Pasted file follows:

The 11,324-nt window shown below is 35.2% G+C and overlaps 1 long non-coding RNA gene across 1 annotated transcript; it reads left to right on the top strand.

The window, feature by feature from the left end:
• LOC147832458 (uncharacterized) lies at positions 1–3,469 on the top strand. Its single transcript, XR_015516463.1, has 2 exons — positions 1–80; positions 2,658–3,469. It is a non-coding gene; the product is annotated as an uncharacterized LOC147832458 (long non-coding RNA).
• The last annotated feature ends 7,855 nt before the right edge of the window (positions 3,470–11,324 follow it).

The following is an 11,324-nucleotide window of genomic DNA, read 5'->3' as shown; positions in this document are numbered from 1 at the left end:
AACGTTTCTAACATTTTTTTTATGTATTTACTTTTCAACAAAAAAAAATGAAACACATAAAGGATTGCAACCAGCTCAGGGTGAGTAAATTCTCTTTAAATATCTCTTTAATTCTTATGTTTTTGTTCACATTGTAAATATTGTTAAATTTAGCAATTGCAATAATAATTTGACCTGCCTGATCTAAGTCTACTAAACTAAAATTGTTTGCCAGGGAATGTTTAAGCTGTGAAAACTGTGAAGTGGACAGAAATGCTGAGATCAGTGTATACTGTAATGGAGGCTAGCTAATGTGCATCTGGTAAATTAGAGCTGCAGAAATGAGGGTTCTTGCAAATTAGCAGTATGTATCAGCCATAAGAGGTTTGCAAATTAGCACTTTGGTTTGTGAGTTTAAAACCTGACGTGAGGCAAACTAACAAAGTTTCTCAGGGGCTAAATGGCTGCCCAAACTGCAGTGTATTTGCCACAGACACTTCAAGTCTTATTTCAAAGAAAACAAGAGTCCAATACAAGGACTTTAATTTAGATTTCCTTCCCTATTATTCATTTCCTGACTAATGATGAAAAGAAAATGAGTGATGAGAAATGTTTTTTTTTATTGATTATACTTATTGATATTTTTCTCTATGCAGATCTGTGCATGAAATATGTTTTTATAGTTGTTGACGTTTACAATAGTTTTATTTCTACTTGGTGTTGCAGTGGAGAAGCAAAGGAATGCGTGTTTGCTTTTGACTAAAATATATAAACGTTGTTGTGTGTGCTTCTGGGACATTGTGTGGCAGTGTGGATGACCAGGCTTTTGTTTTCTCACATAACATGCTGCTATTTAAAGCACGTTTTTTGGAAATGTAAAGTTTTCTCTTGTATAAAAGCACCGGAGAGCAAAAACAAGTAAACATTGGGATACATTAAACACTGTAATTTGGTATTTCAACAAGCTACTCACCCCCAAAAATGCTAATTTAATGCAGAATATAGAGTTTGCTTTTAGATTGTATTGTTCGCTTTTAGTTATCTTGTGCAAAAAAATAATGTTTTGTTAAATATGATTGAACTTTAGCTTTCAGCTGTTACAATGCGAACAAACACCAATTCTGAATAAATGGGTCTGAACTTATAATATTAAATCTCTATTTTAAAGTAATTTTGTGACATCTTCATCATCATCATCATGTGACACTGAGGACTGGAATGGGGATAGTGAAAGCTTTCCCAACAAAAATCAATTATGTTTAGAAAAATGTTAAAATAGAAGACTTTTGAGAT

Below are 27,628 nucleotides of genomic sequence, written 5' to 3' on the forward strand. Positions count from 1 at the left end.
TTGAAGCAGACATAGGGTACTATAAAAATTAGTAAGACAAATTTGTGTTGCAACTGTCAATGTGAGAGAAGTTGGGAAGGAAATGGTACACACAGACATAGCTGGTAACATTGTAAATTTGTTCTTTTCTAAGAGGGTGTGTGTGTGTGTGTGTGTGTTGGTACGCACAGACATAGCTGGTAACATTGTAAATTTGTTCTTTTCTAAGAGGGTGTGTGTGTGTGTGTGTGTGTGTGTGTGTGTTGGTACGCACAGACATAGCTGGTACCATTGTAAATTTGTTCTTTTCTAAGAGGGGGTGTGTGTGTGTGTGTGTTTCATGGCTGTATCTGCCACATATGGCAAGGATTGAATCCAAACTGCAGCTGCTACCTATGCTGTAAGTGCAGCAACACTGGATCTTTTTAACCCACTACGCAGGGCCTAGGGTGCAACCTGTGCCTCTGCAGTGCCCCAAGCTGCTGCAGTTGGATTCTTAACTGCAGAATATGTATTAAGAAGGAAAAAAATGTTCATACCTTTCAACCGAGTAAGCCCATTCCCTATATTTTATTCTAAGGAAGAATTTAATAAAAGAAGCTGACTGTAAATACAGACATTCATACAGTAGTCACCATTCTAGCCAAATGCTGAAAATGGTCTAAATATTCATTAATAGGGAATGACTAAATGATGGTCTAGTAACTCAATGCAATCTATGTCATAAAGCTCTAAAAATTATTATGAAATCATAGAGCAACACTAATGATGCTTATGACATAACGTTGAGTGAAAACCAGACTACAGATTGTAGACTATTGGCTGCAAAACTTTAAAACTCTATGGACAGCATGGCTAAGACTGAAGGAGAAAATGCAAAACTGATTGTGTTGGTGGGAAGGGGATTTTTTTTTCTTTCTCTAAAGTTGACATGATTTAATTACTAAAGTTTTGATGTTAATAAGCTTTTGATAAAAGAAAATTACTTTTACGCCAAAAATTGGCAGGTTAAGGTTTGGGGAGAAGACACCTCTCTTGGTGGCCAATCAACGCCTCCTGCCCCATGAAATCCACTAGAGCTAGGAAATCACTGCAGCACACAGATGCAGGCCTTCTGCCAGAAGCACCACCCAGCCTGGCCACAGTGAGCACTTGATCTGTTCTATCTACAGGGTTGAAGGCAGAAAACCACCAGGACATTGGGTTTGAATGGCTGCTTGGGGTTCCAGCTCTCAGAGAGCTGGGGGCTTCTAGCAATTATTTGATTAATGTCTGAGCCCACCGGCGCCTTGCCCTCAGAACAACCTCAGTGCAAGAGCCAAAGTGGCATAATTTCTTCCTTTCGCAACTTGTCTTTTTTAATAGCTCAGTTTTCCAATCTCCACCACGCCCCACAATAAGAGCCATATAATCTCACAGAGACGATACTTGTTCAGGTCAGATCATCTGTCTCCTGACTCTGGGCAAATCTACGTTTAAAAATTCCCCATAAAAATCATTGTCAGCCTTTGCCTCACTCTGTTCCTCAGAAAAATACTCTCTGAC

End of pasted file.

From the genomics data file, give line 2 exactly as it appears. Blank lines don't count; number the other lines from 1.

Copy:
The window, feature by feature from the left end: